TRH Masterclass Trust receives £17,258 donation

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Cheque presentation at The Waldorf Hilton London

The Theatre Royal Haymarket Masterclass Trust has received a donation of £17,258 from The Waldorf Hilton London and the Hilton in the Community Foundation. The donation was presented at The Waldorf Hilton London on 2 February. In attendance was TRH’s chairman and Masterclass founder Arnold M. Crook who was joined by actress and Masterclass patron Elaine Page, who accepted the donation on behalf of the trust.

Paige said: ‘I’ve given three Masterclasses, with some fantastic young people from a wide range of backgrounds, over the past few years and each one has been an enjoyable and fun afternoon. Throughout my career I’ve learnt many things which I am very happy to pass on to the next generation. Even if just one piece of advice makes an impact on just one person, then it’s been worthwhile. Which is why I support the Masterclass Charity as it can make such a difference by inspiring and empowering the talent of the future.’

The Masterclass initiative, founded by Crook 15 years ago, aims to give theatre training opportunities to 14–30 year olds, as well as to provide careers advice and theatrical skills development.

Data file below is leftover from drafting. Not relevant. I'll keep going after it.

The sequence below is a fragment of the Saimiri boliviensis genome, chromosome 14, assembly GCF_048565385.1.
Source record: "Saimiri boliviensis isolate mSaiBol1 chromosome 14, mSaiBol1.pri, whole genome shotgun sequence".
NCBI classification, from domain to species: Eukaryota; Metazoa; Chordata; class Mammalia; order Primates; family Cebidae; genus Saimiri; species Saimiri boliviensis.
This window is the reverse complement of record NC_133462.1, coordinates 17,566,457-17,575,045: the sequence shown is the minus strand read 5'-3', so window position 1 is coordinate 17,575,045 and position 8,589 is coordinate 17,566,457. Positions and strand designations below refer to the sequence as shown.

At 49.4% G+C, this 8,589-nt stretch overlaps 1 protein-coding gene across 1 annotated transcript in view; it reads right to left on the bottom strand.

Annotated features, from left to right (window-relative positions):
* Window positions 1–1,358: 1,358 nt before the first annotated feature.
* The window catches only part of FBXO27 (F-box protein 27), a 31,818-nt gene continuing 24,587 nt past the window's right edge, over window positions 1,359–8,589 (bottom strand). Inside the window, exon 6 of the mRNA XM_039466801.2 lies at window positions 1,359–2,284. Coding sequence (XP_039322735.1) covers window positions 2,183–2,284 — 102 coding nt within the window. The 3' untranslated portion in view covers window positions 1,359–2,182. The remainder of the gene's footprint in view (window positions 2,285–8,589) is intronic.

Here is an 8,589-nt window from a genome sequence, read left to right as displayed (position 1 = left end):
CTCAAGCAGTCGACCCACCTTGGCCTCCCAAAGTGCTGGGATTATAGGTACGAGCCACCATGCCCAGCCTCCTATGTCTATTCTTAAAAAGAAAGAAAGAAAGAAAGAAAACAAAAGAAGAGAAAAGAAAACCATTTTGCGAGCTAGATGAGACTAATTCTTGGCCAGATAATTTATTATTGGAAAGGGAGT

Blayne George, TRH Masterclass Trust’s programme director, added: ‘It is only through the very generous support of organisations like the Waldorf Hilton London and the Hilton in the Community Foundation that Masterclass is able to continue to give young people free access to the professional world of theatre; inspiring and encouraging them to have a voice.’

Winners announced for the Stephen Sondheim Society Student Performer Of The Year

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Winner Corrine Priest with Julia McKenzie

The finals of the eighth Stephen Sondheim Society Student Performer Of The Year Competition took place on 18 May at the Garrick Theatre.

The competition was won by 20-year-old Corrine Priest. The London School of Musical Theatre student performed Sondheim’s ‘Don’t Laugh’ from musical Hotspot. Priest was presented with her prize by patron of the Stephen Sondheim Society, Julia McKenzie. Callum Mcintyre, from Bristol Old Vic Theatre School, was this year’s runner up. The 23-year-old performed ‘Buddy’s Blues’ from Follies.

The Stiles & Drewe Best New Song Prize was also presented as part of the competition. Twelve new musical songs competed for the top prize, which was won by Tamar Broadbent. The 26-year-old had two of her songs in the finals: ‘The Procrastination Song’ and ‘Library Boy’. Both prize-winners were presented with £1,000.

Judges for this year’s competition included Julia McKenzie, director and choreographer Jonathan Butterell, musical director Nigel Lilley, director David Lan and writer Edward Seckerson. The best new song prize was judged by singer songwriter Scott Alan, composer Andrew Lippa and, the award’s namesakes, composer/lyricists George Stiles and Anthony Drewe.